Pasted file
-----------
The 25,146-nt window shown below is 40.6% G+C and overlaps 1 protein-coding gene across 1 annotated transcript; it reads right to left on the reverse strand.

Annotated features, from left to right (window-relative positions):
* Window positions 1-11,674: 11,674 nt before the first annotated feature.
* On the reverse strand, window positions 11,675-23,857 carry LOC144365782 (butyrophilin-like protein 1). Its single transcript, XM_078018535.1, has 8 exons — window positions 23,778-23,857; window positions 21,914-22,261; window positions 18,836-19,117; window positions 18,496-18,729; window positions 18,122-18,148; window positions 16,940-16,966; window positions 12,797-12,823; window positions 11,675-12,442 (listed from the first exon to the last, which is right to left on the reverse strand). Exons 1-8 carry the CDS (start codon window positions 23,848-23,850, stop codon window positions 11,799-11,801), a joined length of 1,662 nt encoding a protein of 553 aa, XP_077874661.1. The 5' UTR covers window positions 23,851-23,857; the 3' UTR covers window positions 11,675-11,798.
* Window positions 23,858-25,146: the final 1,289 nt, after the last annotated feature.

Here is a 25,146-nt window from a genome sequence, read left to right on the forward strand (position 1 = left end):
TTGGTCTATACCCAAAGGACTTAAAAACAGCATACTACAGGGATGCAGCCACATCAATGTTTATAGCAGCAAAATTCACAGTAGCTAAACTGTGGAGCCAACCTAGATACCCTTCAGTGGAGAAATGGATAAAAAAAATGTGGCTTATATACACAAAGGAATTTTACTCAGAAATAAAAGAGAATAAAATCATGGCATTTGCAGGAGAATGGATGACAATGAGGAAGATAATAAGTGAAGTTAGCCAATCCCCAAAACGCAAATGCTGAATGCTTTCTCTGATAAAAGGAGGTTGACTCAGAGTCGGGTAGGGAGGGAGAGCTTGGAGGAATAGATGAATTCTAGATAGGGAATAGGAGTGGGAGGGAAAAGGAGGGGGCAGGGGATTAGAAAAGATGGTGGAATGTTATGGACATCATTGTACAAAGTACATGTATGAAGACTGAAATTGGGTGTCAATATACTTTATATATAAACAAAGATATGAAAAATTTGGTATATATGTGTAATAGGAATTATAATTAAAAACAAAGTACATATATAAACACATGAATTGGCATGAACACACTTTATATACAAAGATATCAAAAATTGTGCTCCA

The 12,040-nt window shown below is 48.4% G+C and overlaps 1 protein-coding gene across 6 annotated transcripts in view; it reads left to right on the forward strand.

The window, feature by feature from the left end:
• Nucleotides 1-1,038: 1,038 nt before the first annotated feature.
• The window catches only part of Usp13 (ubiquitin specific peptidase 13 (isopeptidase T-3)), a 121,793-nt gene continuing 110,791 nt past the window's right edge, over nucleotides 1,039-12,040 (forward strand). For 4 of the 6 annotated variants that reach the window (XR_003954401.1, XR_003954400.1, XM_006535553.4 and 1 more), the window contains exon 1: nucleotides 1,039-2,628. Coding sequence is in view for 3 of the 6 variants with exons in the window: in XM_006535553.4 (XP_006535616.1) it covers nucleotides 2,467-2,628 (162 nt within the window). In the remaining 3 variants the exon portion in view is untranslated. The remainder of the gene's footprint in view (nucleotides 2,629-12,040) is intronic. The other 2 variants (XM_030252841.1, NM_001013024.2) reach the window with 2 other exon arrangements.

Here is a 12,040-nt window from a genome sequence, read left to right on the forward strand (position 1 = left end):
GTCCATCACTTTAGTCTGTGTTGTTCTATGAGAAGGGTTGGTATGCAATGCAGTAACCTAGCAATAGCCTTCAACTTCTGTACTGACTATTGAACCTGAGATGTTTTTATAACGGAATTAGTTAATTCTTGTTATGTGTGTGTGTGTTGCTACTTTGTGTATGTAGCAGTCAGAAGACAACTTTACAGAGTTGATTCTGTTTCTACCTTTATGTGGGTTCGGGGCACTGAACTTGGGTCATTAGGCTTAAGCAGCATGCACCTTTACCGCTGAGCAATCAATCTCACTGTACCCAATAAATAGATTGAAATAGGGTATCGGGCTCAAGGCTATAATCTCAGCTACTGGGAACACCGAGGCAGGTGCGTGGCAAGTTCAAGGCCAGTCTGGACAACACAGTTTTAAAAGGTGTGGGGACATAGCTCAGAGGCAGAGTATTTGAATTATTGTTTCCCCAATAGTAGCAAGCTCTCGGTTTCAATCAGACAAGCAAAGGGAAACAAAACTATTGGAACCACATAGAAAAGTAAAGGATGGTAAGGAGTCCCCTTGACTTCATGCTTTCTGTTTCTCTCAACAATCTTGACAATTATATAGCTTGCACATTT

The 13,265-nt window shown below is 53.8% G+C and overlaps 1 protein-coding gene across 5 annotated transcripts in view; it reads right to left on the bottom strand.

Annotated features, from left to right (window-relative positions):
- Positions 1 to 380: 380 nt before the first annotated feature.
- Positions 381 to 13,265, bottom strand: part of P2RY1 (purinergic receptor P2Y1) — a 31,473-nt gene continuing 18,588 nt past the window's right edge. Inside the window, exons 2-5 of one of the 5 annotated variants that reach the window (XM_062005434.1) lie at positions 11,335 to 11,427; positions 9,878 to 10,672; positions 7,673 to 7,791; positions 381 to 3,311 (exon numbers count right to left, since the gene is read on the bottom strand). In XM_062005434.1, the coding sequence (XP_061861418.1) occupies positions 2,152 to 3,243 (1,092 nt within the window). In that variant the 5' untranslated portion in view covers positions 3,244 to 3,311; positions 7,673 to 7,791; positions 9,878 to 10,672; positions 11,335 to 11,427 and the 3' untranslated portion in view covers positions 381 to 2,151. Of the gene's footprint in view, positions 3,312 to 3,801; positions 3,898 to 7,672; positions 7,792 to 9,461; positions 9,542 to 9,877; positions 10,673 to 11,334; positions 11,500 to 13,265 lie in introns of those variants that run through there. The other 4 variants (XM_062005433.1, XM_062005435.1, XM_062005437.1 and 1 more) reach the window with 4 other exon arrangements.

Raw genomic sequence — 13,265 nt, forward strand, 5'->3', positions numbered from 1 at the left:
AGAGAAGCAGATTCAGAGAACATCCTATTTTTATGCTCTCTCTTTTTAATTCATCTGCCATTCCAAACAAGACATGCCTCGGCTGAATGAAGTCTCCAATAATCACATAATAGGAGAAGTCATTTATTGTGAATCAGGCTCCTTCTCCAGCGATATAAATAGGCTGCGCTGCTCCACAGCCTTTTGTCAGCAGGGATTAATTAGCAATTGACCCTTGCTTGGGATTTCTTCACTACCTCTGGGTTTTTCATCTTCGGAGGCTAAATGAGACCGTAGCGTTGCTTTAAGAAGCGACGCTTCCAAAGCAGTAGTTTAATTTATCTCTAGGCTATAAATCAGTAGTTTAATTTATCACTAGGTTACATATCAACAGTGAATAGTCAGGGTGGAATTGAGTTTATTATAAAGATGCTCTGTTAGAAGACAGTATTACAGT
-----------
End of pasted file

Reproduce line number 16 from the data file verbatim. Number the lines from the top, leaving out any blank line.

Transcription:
- Positions 1 to 380: 380 nt before the first annotated feature.